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Tips for Self-Editing Your Work

Finishing a draft of your novel is an empowering feeling that should fill you with pride and excitement! Now that you’re ready to review your work, you’ll need to switch your mindset from that of a writer and prepare to embark on the self-editing journey.

up close image of hands self-editing work

Self-editing is a necessary part of the writing process. Although it may seem difficult at times, you hone your editing skills the same way you improve your writing craft — through learning and practice.

When you’re ready to dive into your draft and polish your piece, we’re here to help you through the editing process. This list of tips and tricks for self-editing will assist you with everything from plot to punctuation as you move from page to page.

Format It

Organization can help you in every part of your life as an author. Although some authors do not use outlines, synopsis or other types of structured planning, they do commit to various organization practices that corral all of their ideas, characters, and plots into an easy-to-reference format.

Staying organized is a great habit to follow, one that will not only help you in self-editing but also help you throughout the writing process. Whichever way works best for you is ultimately the method you should use; here are a few ideas to try as well:

  • Include page numbers from the start
  • Segment your work out by chapters based on plot or point of view
  • Utilize plot diagrams and act outlines
  • Use character arc outlines when building out or editing your main characters

Keep in mind that you can apply this to writing and editing. You can create a spreadsheet or list that you can modify and reference as you move through the editing process, noting changes as you make them.

Read Your Work Out Loud

Although your reader will likely read silently, your words will become a voice in their mind. To ensure that your pace and syntax “sound” clear, read your work aloud to yourself or to someone else. Doing this will identify sentences that are too complex, too short, or too wordy for their own good.

Remember, these words are your thoughts on paper. It’s easy to gloss over some sentences because you “think” you know what it says. This is where simple mistakes like misspellings, forgotten words, and other little errors slip through the cracks. Reading each word out loud forces you to see the words themselves apart from the story they tell. (A bonus technique is finding someone willing to listen as you read aloud)

Utilize Available Tools & Resources

The internet is booming with fantastic tools for writers and editors. Some of these tools are free to the public while others require a purchase or subscription. Which is better? Whichever tools work best for you. A new writer may benefit from a paid service while an experienced writer may only need a free service to help them stay on task.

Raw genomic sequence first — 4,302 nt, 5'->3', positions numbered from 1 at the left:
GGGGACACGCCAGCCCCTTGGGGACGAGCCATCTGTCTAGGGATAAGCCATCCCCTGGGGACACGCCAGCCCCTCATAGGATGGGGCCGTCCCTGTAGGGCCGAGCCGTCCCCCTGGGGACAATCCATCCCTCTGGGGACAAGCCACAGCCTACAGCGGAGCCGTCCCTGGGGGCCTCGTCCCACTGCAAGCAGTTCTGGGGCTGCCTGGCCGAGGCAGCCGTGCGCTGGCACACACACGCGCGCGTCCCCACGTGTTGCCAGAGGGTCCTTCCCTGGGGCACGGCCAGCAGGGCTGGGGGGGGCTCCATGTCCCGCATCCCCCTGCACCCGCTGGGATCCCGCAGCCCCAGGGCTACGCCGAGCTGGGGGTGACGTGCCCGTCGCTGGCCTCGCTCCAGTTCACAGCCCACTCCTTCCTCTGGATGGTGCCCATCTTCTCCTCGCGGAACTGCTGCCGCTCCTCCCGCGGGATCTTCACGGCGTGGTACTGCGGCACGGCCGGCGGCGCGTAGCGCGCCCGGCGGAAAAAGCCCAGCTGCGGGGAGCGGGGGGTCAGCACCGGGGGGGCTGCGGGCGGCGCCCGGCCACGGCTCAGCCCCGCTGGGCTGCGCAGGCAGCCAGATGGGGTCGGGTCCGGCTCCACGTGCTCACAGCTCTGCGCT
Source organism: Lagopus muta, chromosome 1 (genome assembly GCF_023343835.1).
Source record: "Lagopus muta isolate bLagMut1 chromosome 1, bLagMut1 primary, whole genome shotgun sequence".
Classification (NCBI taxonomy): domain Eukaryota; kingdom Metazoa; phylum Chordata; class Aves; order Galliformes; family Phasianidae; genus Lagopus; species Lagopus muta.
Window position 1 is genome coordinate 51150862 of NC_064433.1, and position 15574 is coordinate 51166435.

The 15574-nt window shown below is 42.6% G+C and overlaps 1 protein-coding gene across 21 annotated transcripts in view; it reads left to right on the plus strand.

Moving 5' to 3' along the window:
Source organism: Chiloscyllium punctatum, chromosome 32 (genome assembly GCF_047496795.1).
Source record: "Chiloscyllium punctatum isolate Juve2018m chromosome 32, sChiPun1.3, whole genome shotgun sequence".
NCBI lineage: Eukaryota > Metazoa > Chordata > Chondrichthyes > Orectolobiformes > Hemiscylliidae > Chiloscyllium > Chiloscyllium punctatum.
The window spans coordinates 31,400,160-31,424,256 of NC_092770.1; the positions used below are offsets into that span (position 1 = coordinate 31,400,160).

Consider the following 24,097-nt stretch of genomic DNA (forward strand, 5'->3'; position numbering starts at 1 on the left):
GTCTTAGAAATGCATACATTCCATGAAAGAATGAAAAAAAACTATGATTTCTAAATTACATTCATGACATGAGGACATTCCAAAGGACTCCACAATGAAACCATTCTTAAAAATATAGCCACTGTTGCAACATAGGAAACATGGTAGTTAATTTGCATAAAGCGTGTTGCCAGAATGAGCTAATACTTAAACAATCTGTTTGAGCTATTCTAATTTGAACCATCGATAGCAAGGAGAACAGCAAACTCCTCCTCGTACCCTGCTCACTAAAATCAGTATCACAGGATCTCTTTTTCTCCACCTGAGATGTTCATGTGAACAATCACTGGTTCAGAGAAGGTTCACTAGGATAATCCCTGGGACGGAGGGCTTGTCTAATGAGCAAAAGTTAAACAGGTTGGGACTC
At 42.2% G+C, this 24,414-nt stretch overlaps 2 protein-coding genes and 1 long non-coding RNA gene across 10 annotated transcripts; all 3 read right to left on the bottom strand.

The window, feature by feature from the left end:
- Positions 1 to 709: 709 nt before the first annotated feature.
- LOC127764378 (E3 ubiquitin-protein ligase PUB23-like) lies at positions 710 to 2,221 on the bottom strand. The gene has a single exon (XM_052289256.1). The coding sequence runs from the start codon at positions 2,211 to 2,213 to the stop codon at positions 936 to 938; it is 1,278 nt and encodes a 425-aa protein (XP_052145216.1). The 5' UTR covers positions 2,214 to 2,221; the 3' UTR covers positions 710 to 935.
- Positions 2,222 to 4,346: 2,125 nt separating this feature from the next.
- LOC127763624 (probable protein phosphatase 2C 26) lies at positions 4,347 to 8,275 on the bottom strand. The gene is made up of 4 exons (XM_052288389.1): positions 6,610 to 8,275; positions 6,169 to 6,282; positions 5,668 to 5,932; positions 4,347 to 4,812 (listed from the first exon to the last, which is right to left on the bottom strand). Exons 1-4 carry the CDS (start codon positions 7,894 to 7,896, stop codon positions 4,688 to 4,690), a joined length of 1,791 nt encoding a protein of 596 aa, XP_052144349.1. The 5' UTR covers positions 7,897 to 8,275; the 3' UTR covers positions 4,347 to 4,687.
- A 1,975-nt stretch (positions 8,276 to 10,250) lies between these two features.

The opposite also applies: a new writer may choose to try out a few different free tools to help them in many areas while an experienced writer may choose to subscribe to a paid service that they’ve found works best with their writing style.

The best advice is to try as many free services as you can or even sign up for free trial periods of paid services. Many of them may work for you, some of them may not. By approaching all of them with an open mind, you’ll objectively be able to determine which service helps you the most in your editing process. A few great services include:

  • Hemingway App – a free online editing tool
  • Grammarly – an online grammar checking, spell checking, and plagiarism detection platform (with a free version)
  • ProWritingAid – an online writing editor and personal writing coach (free Chrome extension available)
  • Todoist – a free to-do list app and task manager
  • Cliché Finder – a free site designed to find and highlight clichés in your writing
woman drinking out of mug while typing on computer

Review Specific Areas One at a Time

Trust us — it’s easy to get wrapped up in the entirety of your work and just as tempting to try to knock the entire editing process out in one fell swoop. However, trying to edit everything at once is not recommended. Every element of your manuscript deserves your undivided attention. 

Proper organization, once again, will keep you focused. Make a list of specific aspects of your work to focus on one at a time while editing, including:

  • Dialogue
  • Character Structure
  • Plot Structure
  • Head-Hopping
  • Fact-Checking
  • Grammar/Spelling/Punctuation/Syntax

Keep an Eye Out for Clichés

Some say that clichés are so popular because they speak the truth; others say that clichés are so, well, cliché. While including platitudes and commonplace phrases in your work isn’t wrong, too many of them may distract the reader. Your manuscript symbolizes your unique ideas and creativity. Stuffing it with overused phrases can dilute your work. If you notice too many clichés throughout your draft, replace them with a thoughtful phrase of your own.

Lean on the BookBoro Community for Help

Always remember — you’re never alone as an author. BookBoro is a welcoming community of writers and readers who come together for their love of books. Writers share their works-in-progress with readers who get the exciting opportunity to review and critique amazing new stories from up-and-coming authors.

Whether you’re on the initial edit of your first draft or if you believe your final draft is ready for all the world to see, let the BookBoro community help you produce the best work possible. Self-editing is an important part of the process, but that doesn’t mean you can’t have help along the way. Connect with readers on the BookBoro platform so you obtain the free feedback you need.

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